Many of the surveys assumed that everyone could complete the questions within a generic timeframe. As self-advocacy, I made a point of explaining to the research teams that the process of writing is slow for me, not because of any impairment or deficit, but because I want to contribute meaningfully, and it takes longer for me to condense my many thoughts into words for the page. Where possible I requested they send me a Word doc version of the survey which I could read through and type my answers into, in my own time. It was heartening to see later surveys offering this option, as well as the option of a recorded response via video or audio. I hope this was the result of other autistics speaking up as well.

All the researchers I communicated with were especially warm, receptive, human and helpful; many were autistic themselves, and agreed with my frustrations. I always made it clear that I wasn’t blaming them for the survey problems, I was providing relevant feedback that could a) add to the pool of understanding autistic experience, and b) contribute to future research design. Often researchers are working with limited resources (including outsourced surveys), funding pressures and bureaucratic apathy. I just happen to have an autistically-pedantic view of language and communication, and would like to see autism represented accurately in research.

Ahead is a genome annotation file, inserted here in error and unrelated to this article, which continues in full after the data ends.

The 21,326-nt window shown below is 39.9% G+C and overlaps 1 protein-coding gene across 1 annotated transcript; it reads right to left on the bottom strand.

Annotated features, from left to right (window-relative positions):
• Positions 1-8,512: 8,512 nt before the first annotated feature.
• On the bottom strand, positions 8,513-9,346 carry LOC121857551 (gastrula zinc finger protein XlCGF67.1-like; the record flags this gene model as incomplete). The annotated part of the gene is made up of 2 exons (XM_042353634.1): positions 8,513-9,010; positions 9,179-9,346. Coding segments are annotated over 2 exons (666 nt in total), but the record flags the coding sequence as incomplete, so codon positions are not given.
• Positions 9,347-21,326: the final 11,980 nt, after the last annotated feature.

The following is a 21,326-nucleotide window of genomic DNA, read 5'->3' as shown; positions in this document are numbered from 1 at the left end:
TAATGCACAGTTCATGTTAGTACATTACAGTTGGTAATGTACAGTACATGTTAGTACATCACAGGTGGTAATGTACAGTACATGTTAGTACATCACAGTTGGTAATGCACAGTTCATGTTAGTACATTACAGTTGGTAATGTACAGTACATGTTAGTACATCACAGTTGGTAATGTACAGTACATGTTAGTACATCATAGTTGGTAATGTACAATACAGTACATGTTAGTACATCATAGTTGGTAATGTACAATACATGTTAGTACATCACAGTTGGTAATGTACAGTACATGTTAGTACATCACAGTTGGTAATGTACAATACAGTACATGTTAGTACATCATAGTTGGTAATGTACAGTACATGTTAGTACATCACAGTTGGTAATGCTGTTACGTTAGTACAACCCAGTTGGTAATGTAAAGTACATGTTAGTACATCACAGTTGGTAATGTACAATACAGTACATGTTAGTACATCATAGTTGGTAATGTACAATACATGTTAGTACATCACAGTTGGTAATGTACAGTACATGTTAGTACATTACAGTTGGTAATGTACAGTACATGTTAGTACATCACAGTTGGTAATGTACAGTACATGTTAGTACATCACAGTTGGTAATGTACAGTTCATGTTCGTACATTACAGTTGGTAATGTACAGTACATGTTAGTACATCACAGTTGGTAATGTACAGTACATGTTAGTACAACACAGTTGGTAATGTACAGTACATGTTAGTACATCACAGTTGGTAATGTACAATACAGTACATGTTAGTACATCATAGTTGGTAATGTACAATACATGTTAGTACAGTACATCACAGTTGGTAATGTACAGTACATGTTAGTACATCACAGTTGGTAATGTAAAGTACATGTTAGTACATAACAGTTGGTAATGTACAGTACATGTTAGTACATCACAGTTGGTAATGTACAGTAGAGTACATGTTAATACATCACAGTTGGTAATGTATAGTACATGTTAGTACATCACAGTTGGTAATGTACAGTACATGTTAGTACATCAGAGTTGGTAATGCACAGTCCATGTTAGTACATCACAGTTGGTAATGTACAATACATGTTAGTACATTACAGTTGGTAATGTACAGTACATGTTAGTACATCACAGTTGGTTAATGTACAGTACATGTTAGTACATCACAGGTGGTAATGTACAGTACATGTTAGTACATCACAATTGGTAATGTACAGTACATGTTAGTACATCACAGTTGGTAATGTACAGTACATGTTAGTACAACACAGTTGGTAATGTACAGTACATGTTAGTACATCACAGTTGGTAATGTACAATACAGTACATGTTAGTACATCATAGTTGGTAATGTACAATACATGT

One thing that was consistent over most of the surveys was remuneration, ie I was paid to participate. All of the payments were in the form of a voucher to be spent at certain supermarket chains. The most was $100, but usually they were $25 – $40 – which I felt was a bit tokenistic, and sometimes even an insult to the time I was investing, but of course that was my choice. I always have ethical reservations when there is ‘corporate sponsorship’ involved, but I also understand how dire government funding can be. Personally, for what I feel I can contribute, I would much rather be employed somewhere as an ‘Autistic Consultant’, but I suspect that there are still many middle-class biases in that domain.